By Soham Chatterjee
(Reuters) - Time Warner Inc
The company, owner of the Warner Bros. movie studio and cable channels such as HBO and CNN, said its full-year adjusted profit would likely grow in the low to mid-teen percentage range, or better, for at least the next three or four years.
Time Warner, which is in the process of divesting its underperforming Time Inc publishing unit, is pinning its future on the booming filmed entertainment market.
The company had previously forecast 2014 adjusted earnings per share to increase by low double digits on a percentage basis over last year's $3.51 per share.
Time Warner also said it would accelerate its share buybacks in coming quarters.
Time Warner's shares were up 1.2 percent at $65.55 in early afternoon trading on the New York Stock Exchange on Wednesday after rising as much as 6.4 percent.
The company said it expects a "significant bump" in HBO content revenue in the second quarter as a result of its deal with Amazon.com Inc
Time Warner also plans to invest more to boost HBO's original programming and to develop online streaming service HBO Go as younger viewers increasingly watch movies and TV shows on online services such as Netflix Inc
The company confirmed it was in talks with Dish Network Corp
"We are not philosophically opposed to that kind of structure but we have to believe it will be additive and sustainable," Chief Executive Jeff Bewkes said on a post-earnings conference call.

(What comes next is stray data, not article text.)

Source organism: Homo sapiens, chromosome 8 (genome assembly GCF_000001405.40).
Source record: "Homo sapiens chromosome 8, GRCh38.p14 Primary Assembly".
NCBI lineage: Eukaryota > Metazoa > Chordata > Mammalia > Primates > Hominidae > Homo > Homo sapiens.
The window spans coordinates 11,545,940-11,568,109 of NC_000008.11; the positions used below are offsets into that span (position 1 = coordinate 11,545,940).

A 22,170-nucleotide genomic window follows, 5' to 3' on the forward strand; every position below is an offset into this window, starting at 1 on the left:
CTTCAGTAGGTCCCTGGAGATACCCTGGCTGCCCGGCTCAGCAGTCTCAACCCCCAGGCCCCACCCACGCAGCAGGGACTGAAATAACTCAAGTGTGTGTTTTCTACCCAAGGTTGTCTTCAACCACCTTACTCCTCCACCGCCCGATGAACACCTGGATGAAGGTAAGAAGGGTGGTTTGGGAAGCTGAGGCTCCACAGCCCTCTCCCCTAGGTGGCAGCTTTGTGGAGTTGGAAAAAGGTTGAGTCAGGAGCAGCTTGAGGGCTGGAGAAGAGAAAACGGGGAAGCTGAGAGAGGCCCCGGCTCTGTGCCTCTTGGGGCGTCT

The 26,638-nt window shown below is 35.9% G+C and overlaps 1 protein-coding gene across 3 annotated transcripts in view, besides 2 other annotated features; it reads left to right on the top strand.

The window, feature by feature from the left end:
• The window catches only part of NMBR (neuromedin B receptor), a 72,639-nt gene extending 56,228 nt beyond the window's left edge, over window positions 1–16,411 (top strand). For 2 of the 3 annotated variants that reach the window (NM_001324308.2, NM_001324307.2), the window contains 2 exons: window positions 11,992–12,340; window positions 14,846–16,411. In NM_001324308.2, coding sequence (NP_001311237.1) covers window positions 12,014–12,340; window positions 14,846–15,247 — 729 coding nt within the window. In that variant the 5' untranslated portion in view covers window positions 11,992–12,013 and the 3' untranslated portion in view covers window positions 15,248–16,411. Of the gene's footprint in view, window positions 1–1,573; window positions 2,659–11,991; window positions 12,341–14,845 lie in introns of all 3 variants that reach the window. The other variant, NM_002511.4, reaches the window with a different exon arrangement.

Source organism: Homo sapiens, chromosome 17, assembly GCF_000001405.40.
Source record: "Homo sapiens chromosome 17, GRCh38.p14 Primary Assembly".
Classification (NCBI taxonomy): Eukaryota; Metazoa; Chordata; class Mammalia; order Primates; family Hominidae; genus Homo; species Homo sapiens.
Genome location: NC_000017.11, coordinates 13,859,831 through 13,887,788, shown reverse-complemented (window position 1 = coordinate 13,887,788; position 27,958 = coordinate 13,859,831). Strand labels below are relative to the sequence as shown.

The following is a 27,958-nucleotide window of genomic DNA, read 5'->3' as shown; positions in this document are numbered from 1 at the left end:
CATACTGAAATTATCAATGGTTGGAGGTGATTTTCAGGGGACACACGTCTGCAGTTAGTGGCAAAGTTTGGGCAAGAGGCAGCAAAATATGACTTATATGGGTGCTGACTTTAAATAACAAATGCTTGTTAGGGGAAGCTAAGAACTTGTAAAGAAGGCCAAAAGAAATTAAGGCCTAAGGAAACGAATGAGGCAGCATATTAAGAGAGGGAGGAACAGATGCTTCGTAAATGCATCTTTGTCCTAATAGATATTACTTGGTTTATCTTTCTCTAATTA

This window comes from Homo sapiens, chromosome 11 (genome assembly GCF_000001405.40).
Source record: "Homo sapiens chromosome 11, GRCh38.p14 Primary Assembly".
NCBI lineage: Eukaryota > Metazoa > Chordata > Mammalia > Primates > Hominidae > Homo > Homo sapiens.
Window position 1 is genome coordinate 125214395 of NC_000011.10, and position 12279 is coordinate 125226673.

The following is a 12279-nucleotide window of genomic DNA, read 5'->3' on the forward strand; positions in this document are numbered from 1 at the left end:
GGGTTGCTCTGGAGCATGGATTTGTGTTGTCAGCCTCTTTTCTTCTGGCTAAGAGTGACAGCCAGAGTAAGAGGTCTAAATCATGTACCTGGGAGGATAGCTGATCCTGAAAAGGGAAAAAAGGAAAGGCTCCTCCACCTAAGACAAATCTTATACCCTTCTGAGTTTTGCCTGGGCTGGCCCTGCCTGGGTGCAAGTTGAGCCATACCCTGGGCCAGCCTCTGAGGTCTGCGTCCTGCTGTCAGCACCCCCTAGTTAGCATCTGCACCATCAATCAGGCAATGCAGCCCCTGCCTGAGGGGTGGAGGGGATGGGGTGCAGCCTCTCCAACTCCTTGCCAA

HBO revenue rose 9 percent to $1.33 billion in the first quarter ended March 31.
"The Turner Networks and Warner Brothers continue to perform well but we believe HBO could be the real growth story," ISI Group analyst Vijay Jayant said in a note.
Time Warner broke out financials for HBO for the first time last quarter to show investors how it stacks up against Netflix.
Netflix's revenue jumped 36 percent to $1.07 billion in the first quarter as the company improved its original content with such programs as the critically acclaimed Kevin Spacey hit "House of Cards.
The Season 4 premiere of "Game of Thrones" on April 6 drew HBO's largest audience since "The Sopranos" finale in 2007, Time Warner said.
Warner Bros. revenue jumped 14 percent, helped mainly by strong performance of "The Lego Movie", "300: Rise of an Empire" and "The Hobbit: The Desolation of Smaug".
The company said Warner Bros. is already working on another Lego movie for release in 2017.
Revenue at Turner, which includes CNN, TBS and TNT, increased 5 percent as domestic subscription rates and advertisement revenue rose.
Time Warner's net income from continuing operations rose to $1.29 billion from $754 million a year earlier.
Excluding Time Inc and other items, the company earned 97 cents per share. Wall Street was expecting 88 cents per share.
Revenue rose 9 percent to $7.55 billion. Analysts had expected $6.61 billion, according to Thomson Reuters I/B/E/S. Excluding Time Inc, revenue rose 10 percent.
(Reporting by Soham Chatterjee in Bangalore; Editing by Maju Samuel, Don Sebastian and Saumyadeb Chakrabarty)